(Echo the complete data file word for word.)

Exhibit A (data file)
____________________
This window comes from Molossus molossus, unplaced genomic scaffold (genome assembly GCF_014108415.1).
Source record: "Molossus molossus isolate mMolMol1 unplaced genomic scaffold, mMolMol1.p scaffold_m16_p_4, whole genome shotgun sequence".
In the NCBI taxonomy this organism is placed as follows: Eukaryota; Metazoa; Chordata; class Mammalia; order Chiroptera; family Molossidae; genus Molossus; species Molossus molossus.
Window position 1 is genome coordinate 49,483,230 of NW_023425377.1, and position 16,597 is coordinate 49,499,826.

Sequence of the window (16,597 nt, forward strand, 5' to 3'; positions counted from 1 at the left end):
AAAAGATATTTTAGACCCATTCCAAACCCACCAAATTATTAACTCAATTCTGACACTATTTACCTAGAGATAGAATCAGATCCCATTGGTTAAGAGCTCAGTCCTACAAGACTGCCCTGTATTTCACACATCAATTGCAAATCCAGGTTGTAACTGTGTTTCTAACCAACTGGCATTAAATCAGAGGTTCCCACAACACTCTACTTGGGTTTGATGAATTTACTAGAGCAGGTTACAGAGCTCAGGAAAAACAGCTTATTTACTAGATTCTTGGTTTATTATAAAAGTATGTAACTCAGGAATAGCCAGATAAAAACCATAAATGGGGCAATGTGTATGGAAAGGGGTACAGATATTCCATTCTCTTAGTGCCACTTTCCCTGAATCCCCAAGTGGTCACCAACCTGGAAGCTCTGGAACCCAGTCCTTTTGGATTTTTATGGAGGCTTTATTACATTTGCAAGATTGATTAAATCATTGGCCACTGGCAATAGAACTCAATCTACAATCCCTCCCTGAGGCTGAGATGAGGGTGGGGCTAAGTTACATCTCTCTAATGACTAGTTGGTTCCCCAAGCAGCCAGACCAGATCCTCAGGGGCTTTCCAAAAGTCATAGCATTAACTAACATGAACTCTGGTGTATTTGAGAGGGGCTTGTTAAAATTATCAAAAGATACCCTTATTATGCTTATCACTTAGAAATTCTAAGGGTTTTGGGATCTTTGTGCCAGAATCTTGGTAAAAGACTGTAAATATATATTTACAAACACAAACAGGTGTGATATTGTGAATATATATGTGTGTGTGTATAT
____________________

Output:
This window comes from Molossus molossus, unplaced genomic scaffold (genome assembly GCF_014108415.1).
Source record: "Molossus molossus isolate mMolMol1 unplaced genomic scaffold, mMolMol1.p scaffold_m16_p_4, whole genome shotgun sequence".
In the NCBI taxonomy this organism is placed as follows: Eukaryota; Metazoa; Chordata; class Mammalia; order Chiroptera; family Molossidae; genus Molossus; species Molossus molossus.
Window position 1 is genome coordinate 49,483,230 of NW_023425377.1, and position 16,597 is coordinate 49,499,826.

Sequence of the window (16,597 nt, forward strand, 5' to 3'; positions counted from 1 at the left end):
AAAAGATATTTTAGACCCATTCCAAACCCACCAAATTATTAACTCAATTCTGACACTATTTACCTAGAGATAGAATCAGATCCCATTGGTTAAGAGCTCAGTCCTACAAGACTGCCCTGTATTTCACACATCAATTGCAAATCCAGGTTGTAACTGTGTTTCTAACCAACTGGCATTAAATCAGAGGTTCCCACAACACTCTACTTGGGTTTGATGAATTTACTAGAGCAGGTTACAGAGCTCAGGAAAAACAGCTTATTTACTAGATTCTTGGTTTATTATAAAAGTATGTAACTCAGGAATAGCCAGATAAAAACCATAAATGGGGCAATGTGTATGGAAAGGGGTACAGATATTCCATTCTCTTAGTGCCACTTTCCCTGAATCCCCAAGTGGTCACCAACCTGGAAGCTCTGGAACCCAGTCCTTTTGGATTTTTATGGAGGCTTTATTACATTTGCAAGATTGATTAAATCATTGGCCACTGGCAATAGAACTCAATCTACAATCCCTCCCTGAGGCTGAGATGAGGGTGGGGCTAAGTTACATCTCTCTAATGACTAGTTGGTTCCCCAAGCAGCCAGACCAGATCCTCAGGGGCTTTCCAAAAGTCATAGCATTAACTAACATGAACTCTGGTGTATTTGAGAGGGGCTTGTTAAAATTATCAAAAGATACCCTTATTATGCTTATCACTTAGAAATTCTAAGGGTTTTGGGATCTTTGTGCCAGAATCTTGGTAAAAGACTGTAAATATATATTTACAAACACAAACAGGTGTGATATTGTGAATATATATGTGTGTGTGTATAT